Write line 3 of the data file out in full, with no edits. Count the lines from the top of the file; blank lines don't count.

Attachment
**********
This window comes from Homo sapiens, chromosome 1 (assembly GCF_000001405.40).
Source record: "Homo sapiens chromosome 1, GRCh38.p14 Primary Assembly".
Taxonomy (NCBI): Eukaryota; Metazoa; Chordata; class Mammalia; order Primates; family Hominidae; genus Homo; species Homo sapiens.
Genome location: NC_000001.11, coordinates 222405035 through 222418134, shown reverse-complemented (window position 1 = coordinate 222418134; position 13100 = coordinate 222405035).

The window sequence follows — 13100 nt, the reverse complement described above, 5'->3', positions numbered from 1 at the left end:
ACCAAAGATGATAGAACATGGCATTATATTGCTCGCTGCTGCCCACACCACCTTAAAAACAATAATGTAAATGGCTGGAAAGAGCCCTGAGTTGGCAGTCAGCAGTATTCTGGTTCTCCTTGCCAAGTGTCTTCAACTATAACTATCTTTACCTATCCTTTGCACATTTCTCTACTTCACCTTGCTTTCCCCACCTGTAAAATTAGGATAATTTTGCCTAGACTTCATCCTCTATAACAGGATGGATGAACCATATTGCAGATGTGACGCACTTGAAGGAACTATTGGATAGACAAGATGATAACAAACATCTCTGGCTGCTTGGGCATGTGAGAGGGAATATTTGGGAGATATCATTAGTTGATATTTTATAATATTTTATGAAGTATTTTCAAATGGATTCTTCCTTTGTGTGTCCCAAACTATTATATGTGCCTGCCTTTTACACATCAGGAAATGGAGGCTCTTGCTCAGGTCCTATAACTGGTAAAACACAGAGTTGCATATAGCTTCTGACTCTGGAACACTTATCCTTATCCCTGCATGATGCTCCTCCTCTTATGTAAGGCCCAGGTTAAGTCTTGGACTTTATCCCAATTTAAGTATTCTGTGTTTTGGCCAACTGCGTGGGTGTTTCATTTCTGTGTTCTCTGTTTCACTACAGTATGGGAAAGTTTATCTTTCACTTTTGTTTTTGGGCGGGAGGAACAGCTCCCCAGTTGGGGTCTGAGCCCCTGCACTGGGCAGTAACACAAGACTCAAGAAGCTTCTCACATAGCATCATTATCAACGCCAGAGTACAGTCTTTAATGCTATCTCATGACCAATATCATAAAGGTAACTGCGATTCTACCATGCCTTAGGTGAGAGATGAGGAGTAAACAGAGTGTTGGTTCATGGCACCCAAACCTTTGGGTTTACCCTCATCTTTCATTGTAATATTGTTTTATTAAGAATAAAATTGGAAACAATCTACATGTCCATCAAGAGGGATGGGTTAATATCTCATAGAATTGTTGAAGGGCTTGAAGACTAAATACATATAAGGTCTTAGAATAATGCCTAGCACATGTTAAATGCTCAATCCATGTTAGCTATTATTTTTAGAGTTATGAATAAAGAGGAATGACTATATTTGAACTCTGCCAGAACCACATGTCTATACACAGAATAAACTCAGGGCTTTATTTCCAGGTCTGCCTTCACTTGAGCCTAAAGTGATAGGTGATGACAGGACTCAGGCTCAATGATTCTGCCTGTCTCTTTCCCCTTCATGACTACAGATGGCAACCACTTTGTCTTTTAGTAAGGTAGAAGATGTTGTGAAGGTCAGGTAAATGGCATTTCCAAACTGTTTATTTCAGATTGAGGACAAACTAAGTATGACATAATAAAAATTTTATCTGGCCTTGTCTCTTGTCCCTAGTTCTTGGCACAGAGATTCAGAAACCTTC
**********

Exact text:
Taxonomy (NCBI): Eukaryota; Metazoa; Chordata; class Mammalia; order Primates; family Hominidae; genus Homo; species Homo sapiens.